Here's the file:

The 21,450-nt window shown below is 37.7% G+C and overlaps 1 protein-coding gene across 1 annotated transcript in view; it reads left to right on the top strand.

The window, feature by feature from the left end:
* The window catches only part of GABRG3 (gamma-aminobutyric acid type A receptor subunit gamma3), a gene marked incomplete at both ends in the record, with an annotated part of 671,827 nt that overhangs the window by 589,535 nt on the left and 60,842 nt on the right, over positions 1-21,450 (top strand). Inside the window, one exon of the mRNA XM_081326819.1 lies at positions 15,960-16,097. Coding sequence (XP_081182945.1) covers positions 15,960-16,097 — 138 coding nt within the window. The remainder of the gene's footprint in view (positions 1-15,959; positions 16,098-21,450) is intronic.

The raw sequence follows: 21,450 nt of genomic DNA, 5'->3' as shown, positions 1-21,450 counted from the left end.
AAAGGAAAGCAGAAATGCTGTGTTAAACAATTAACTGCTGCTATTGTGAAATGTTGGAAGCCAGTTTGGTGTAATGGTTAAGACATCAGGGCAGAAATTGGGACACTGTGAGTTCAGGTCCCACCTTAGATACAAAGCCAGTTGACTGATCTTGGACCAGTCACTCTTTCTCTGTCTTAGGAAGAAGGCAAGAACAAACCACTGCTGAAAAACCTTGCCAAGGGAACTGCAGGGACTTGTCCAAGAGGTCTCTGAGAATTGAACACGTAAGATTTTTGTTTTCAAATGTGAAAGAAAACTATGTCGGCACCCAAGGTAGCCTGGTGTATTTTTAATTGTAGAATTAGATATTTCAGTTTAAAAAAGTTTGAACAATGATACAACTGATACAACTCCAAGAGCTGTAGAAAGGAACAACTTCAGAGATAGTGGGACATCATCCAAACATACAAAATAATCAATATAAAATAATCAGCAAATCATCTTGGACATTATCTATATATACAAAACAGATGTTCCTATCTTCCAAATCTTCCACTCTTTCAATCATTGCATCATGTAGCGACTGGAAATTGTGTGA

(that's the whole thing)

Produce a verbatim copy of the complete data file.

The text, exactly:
The 21,450-nt window shown below is 37.7% G+C and overlaps 1 protein-coding gene across 1 annotated transcript in view; it reads left to right on the top strand.

The window, feature by feature from the left end:
* The window catches only part of GABRG3 (gamma-aminobutyric acid type A receptor subunit gamma3), a gene marked incomplete at both ends in the record, with an annotated part of 671,827 nt that overhangs the window by 589,535 nt on the left and 60,842 nt on the right, over positions 1-21,450 (top strand). Inside the window, one exon of the mRNA XM_081326819.1 lies at positions 15,960-16,097. Coding sequence (XP_081182945.1) covers positions 15,960-16,097 — 138 coding nt within the window. The remainder of the gene's footprint in view (positions 1-15,959; positions 16,098-21,450) is intronic.

The raw sequence follows: 21,450 nt of genomic DNA, 5'->3' as shown, positions 1-21,450 counted from the left end.
AAAGGAAAGCAGAAATGCTGTGTTAAACAATTAACTGCTGCTATTGTGAAATGTTGGAAGCCAGTTTGGTGTAATGGTTAAGACATCAGGGCAGAAATTGGGACACTGTGAGTTCAGGTCCCACCTTAGATACAAAGCCAGTTGACTGATCTTGGACCAGTCACTCTTTCTCTGTCTTAGGAAGAAGGCAAGAACAAACCACTGCTGAAAAACCTTGCCAAGGGAACTGCAGGGACTTGTCCAAGAGGTCTCTGAGAATTGAACACGTAAGATTTTTGTTTTCAAATGTGAAAGAAAACTATGTCGGCACCCAAGGTAGCCTGGTGTATTTTTAATTGTAGAATTAGATATTTCAGTTTAAAAAAGTTTGAACAATGATACAACTGATACAACTCCAAGAGCTGTAGAAAGGAACAACTTCAGAGATAGTGGGACATCATCCAAACATACAAAATAATCAATATAAAATAATCAGCAAATCATCTTGGACATTATCTATATATACAAAACAGATGTTCCTATCTTCCAAATCTTCCACTCTTTCAATCATTGCATCATGTAGCGACTGGAAATTGTGTGA